Does spectrum auctioning harm consumers? Lessons from 3G licensing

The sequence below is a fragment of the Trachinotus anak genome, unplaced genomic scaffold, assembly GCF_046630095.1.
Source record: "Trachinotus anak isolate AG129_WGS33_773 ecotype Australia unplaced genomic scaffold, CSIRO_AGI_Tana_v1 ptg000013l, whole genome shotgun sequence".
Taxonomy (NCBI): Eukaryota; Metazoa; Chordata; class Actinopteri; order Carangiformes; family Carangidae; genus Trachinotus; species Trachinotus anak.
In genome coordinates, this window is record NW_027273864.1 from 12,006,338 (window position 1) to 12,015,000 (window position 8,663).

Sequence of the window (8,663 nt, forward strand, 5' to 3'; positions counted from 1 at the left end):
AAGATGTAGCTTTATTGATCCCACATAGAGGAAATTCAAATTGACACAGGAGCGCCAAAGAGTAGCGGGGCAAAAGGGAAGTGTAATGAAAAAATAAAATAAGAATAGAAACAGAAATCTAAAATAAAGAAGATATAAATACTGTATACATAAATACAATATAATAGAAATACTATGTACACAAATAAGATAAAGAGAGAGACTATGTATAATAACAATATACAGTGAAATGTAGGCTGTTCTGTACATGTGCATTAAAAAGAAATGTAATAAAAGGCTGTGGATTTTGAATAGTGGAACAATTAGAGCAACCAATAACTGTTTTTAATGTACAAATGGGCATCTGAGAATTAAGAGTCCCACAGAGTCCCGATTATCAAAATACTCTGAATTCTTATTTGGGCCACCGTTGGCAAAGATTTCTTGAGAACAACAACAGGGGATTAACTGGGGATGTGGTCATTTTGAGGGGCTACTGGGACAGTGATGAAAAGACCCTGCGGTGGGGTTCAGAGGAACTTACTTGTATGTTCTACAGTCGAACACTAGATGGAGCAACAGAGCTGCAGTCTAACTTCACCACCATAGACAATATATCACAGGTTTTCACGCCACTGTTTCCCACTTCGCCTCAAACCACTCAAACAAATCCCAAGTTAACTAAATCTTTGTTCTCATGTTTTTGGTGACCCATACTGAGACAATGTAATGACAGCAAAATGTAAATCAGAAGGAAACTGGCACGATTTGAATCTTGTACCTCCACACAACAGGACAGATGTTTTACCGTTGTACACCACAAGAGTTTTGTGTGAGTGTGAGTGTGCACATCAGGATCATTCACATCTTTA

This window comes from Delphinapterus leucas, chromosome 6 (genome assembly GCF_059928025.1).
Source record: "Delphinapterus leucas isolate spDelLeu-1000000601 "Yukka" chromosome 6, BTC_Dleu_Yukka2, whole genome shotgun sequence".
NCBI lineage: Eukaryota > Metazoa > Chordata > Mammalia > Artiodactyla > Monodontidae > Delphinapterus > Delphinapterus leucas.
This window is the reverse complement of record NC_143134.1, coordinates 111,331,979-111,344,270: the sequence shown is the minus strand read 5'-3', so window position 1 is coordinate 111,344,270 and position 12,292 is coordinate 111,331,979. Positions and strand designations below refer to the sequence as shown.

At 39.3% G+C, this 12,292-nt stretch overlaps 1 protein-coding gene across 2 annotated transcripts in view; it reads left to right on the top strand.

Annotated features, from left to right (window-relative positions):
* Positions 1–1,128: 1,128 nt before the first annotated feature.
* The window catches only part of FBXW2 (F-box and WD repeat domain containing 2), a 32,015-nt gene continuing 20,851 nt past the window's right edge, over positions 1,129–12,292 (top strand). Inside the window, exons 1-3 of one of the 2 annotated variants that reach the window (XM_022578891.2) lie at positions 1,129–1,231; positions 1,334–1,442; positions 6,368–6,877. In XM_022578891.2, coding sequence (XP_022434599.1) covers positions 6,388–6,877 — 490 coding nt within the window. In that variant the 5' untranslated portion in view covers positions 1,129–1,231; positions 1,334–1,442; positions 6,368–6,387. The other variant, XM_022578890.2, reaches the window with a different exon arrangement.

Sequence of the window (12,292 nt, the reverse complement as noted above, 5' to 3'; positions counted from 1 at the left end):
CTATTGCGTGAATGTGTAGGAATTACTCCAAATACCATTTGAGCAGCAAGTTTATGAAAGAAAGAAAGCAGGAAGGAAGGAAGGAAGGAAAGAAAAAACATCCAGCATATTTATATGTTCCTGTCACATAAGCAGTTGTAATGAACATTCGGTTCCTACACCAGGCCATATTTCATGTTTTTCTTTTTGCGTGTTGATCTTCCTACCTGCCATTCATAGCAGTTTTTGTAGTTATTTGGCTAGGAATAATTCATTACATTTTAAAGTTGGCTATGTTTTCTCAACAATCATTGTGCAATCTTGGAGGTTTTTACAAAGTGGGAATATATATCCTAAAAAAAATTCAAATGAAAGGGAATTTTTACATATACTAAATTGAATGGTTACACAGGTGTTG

Although the auctioning spectrum is generally considered to be highly successful, many countries still rely on beauty contests to assign spectrums. This is often attributed to the negative perceptions about the potential problems that auctions may cause, such as high licensing fees, high consumer prices, a lower incentive to invest in infrastructure, and concerns about market concentration. To address these negative perceptions, this paper estimates the effects of the auctions and the licensing fees for the 3G spectrum on consumer prices, the timing of a new service launch, and the market structure using data from the mobile markets of 21 OECD countries. Although our study uses a relatively small sample and a simple methodology, the results are meaningful since it examines a single service (3G) in OECD countries. Some of these countries have adopted auctions while others have used the traditional beauty contest approach. This combination provides a natural experiment to evaluate the impact of auctions on the mobile telecommunications market. The estimation results show no evidence to support claims of negative effects of spectrum auctions in the mobile communications market. This study calls for more positive action toward spectrum auctions in many countries who seek to improve the efficiency and transparency of spectrum assignment.
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